Alec Baldwin, Ellen Page and Jesse Eisenberg in "To Rome With Love."

Sony Pictures Classics,


★★ out of four stars

Rating: R for some sexual references. In subtitled Italian and English.

Woody Allen, Italian style

  • Article by: COLIN COVERT
  • Star Tribune
  • July 6, 2012 - 1:56 PM

"To Rome With Love" is a film that doesn't deliver on the promise of its title. There is lovely Italian scenery -- at one point the camera does a 360-degree spin around a plaza as if to say, "Isn't Rome spectacular?" -- and lots of stolen kisses. But this is a foggy, verbose film whose jokes are focused on loss and regret.

A middle-aged architect played by Alec Baldwin sums up the film's mood when he announces that he suffers from "Ozymandias melancholia," alluding to the Shelley poem in which a traveler sees a crumbling statue of a once mighty king. The reference touches on his self-importance and the sad realization that nothing made by men can endure forever. Woody Allen's latest film is a reflection on the quixotic, fleeting nature of romance, fame and life itself.

In four individual story lines we meet an older couple (Allen and Judy Davis), their daughter (Allison Pill) and the colorful Italian family she is marrying into; a set of emotionally tangled young adults (Jesse Eisenberg, Greta Gerwig and Ellen Page) and the tourist who serves as their counselor and critic (Baldwin); a typical Roman office worker (Roberto Benigni), and a top-echelon prostitute (Penelope Cruz).

Baldwin's character takes a sentimental walk along the street where he lived long ago and meets young architecture student Eisenberg (who may be Baldwin's memory of himself as a young man). He observes the confusion that ensues when Eisenberg's girlfriend (Gerwig) invites her actress pal (Page) to share their apartment.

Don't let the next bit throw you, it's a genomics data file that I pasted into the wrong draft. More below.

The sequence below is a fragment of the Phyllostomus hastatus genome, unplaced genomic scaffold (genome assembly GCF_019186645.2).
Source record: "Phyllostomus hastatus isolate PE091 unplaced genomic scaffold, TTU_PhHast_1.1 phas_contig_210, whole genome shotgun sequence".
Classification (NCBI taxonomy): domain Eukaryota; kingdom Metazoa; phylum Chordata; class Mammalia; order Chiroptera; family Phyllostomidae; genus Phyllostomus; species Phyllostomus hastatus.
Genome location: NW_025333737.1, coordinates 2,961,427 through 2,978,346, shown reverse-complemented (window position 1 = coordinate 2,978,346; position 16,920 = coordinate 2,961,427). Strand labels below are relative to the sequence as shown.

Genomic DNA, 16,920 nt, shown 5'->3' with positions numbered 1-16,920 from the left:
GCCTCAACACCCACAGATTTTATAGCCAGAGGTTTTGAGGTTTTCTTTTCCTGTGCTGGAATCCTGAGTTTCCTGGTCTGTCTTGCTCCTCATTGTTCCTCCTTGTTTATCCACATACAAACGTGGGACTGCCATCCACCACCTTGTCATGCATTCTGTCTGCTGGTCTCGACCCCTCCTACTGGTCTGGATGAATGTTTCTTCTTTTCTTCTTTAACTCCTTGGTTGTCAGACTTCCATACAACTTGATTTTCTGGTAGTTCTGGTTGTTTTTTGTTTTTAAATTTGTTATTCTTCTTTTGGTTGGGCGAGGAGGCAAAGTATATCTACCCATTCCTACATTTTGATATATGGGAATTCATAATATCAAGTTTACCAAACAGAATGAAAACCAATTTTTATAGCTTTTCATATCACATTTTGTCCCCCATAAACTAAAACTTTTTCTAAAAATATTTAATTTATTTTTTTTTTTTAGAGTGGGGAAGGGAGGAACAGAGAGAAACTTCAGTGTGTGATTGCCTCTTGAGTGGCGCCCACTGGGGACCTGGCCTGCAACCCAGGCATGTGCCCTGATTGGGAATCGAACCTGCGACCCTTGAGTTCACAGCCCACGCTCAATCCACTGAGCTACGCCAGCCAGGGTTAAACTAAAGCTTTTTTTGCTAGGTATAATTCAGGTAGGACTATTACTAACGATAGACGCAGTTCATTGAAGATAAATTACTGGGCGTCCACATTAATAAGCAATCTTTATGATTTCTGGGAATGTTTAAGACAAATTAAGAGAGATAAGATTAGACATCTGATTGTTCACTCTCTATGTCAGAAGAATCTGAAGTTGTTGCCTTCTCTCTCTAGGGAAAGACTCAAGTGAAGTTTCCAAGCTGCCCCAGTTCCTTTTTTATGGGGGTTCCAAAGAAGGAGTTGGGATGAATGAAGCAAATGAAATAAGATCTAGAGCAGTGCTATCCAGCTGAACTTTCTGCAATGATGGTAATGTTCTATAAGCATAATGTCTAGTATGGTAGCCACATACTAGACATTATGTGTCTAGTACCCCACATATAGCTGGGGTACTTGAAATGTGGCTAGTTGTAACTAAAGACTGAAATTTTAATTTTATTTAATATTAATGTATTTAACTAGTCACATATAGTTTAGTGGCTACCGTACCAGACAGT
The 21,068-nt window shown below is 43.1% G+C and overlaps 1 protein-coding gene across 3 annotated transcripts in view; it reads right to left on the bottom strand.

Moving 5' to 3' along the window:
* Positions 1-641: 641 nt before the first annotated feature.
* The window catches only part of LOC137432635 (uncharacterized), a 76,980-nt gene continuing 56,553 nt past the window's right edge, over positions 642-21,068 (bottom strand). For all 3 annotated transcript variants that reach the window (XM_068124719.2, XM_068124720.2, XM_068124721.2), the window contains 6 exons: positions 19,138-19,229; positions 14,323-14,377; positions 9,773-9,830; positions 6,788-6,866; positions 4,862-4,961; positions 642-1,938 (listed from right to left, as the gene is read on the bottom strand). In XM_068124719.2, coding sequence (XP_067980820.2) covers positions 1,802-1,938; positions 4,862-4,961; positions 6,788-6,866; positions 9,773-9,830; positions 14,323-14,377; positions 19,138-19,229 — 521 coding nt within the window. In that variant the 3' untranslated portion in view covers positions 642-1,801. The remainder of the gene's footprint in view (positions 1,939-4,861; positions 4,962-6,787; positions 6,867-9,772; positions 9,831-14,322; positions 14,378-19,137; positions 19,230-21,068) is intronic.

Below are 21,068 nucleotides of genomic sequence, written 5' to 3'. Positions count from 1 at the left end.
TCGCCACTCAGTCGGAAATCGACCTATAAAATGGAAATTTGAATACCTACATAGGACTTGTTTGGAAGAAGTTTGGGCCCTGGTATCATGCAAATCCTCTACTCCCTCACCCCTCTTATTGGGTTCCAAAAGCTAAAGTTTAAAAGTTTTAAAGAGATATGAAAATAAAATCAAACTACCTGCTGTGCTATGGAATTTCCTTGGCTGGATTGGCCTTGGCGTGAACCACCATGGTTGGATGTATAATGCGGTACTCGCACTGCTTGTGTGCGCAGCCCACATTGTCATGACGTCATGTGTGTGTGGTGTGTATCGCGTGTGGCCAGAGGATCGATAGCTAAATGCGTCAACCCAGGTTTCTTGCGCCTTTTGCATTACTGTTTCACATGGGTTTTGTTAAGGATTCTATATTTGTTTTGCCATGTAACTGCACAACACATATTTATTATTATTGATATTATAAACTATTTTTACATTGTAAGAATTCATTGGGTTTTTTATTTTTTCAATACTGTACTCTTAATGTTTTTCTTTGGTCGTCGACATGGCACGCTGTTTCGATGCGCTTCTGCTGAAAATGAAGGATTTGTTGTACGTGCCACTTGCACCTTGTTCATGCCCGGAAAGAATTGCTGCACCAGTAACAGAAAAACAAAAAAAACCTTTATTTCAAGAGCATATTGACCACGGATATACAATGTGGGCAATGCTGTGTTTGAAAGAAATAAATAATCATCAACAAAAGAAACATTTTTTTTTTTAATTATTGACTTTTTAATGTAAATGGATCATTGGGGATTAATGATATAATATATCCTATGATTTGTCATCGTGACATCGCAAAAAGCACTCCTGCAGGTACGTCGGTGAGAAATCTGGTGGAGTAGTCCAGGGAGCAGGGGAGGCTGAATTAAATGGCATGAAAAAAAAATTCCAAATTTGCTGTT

Smitten, Eisenberg rationalizes his attraction to the newcomer, and it's easy to understand. Page is persuasive as one of Allen's intellectually pretentious vixens, and her every closeup is heart-melting. Baldwin steps into the frame like Marshall McLuhan in "Annie Hall," warning Eisenberg he's about to "walk into [a] propeller."

There are illicit affairs in the Benigni and Cruz subplots, too. He plays a dull family man inexplicably swept up in paparazzi culture, swarmed by journalists who want every detail of his daily routine. He's given a limousine and chauffeur, invited to film premieres and given the best table in every restaurant. His driver advises him not to question his good luck, but simply enjoy being "famous for being famous." Since the perks of fame include eager groupies, what's a red-blooded Italian going to do?

Cruz plays a sexpot escort who arrives in the hotel room of a visiting country mouse (Alessandro Tiberi), who tries to pass her off as his wife while he meets relatives and business contacts in Rome. Squeezed into a lipstick-red miniskirt, she tosses off racy jokes in the Sistine Chapel and gives the timid rube's ego mouth-to-mouth resuscitation.

Allen's story line casts him as a classical music producer chafing in retirement. His daughter has fallen for the son of a Roman undertaker who sings like a second Caruso in the shower. Only in the shower. Allen becomes the man's manager, pushing him onstage to revive his own dormant career. His staging of "Pagliacci" is novel, to say the least.

In each story, coincidence or magic gives a character a taste of capricious celebrity or fantasy-world sex. The same sleight-of-hand takes it away not long afterward. Since we don't spend enough time with any of the characters to invest deeply in their dilemmas, we're left with a shrugging "That's life."

Page and Baldwin seize the camera, while most of the other characters flutter past the lens without leaving much impression. Allen appears sadly in steep physical decline. His left eyelid droops now, giving him an unfortunate sickly appearance, echoing the diminished creative vitality of the whole enterprise. Fans of Allen's magnificent earlier work can only look at this effort and feel their own brand of Ozymandias melancholia. This isn't the first time he's used that phrase, by the way. He introduced it in 1980's "Stardust Memories" -- a much better film.

Colin Covert • 612-673-7186

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